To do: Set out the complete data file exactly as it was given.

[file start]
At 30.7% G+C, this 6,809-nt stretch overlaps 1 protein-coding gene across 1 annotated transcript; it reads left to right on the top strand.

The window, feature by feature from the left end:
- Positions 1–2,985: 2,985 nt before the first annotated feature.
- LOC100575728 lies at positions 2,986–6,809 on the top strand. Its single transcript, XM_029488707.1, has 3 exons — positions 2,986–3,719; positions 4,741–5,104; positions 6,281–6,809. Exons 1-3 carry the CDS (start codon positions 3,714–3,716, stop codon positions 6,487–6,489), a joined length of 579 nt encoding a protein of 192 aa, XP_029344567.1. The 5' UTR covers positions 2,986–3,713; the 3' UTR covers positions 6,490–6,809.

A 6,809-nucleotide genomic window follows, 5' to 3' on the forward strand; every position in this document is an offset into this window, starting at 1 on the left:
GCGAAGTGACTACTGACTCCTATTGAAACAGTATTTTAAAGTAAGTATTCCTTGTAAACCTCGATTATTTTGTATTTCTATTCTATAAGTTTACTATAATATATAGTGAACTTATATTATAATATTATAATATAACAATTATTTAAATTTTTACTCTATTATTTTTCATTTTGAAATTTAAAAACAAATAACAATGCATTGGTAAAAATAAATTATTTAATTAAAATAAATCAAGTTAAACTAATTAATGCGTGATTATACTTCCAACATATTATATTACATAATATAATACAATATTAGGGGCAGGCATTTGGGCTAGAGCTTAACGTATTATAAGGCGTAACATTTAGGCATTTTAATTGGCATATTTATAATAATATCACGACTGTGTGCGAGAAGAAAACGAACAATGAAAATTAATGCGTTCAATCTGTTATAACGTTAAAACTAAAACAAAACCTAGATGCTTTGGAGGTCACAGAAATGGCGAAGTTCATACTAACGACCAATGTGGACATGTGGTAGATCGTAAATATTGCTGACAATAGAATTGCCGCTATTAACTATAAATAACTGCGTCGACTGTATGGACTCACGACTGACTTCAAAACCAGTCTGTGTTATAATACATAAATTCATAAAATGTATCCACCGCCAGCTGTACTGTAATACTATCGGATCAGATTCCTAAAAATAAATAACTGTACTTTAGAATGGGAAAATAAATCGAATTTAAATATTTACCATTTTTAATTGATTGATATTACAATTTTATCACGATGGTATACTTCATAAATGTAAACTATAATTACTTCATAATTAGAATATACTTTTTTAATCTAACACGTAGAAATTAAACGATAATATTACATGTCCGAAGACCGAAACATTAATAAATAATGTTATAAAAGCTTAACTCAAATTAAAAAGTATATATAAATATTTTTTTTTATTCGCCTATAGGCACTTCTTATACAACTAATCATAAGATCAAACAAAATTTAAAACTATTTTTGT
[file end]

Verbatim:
At 30.7% G+C, this 6,809-nt stretch overlaps 1 protein-coding gene across 1 annotated transcript; it reads left to right on the top strand.

The window, feature by feature from the left end:
- Positions 1–2,985: 2,985 nt before the first annotated feature.
- LOC100575728 lies at positions 2,986–6,809 on the top strand. Its single transcript, XM_029488707.1, has 3 exons — positions 2,986–3,719; positions 4,741–5,104; positions 6,281–6,809. Exons 1-3 carry the CDS (start codon positions 3,714–3,716, stop codon positions 6,487–6,489), a joined length of 579 nt encoding a protein of 192 aa, XP_029344567.1. The 5' UTR covers positions 2,986–3,713; the 3' UTR covers positions 6,490–6,809.

A 6,809-nucleotide genomic window follows, 5' to 3' on the forward strand; every position in this document is an offset into this window, starting at 1 on the left:
GCGAAGTGACTACTGACTCCTATTGAAACAGTATTTTAAAGTAAGTATTCCTTGTAAACCTCGATTATTTTGTATTTCTATTCTATAAGTTTACTATAATATATAGTGAACTTATATTATAATATTATAATATAACAATTATTTAAATTTTTACTCTATTATTTTTCATTTTGAAATTTAAAAACAAATAACAATGCATTGGTAAAAATAAATTATTTAATTAAAATAAATCAAGTTAAACTAATTAATGCGTGATTATACTTCCAACATATTATATTACATAATATAATACAATATTAGGGGCAGGCATTTGGGCTAGAGCTTAACGTATTATAAGGCGTAACATTTAGGCATTTTAATTGGCATATTTATAATAATATCACGACTGTGTGCGAGAAGAAAACGAACAATGAAAATTAATGCGTTCAATCTGTTATAACGTTAAAACTAAAACAAAACCTAGATGCTTTGGAGGTCACAGAAATGGCGAAGTTCATACTAACGACCAATGTGGACATGTGGTAGATCGTAAATATTGCTGACAATAGAATTGCCGCTATTAACTATAAATAACTGCGTCGACTGTATGGACTCACGACTGACTTCAAAACCAGTCTGTGTTATAATACATAAATTCATAAAATGTATCCACCGCCAGCTGTACTGTAATACTATCGGATCAGATTCCTAAAAATAAATAACTGTACTTTAGAATGGGAAAATAAATCGAATTTAAATATTTACCATTTTTAATTGATTGATATTACAATTTTATCACGATGGTATACTTCATAAATGTAAACTATAATTACTTCATAATTAGAATATACTTTTTTAATCTAACACGTAGAAATTAAACGATAATATTACATGTCCGAAGACCGAAACATTAATAAATAATGTTATAAAAGCTTAACTCAAATTAAAAAGTATATATAAATATTTTTTTTTATTCGCCTATAGGCACTTCTTATACAACTAATCATAAGATCAAACAAAATTTAAAACTATTTTTGT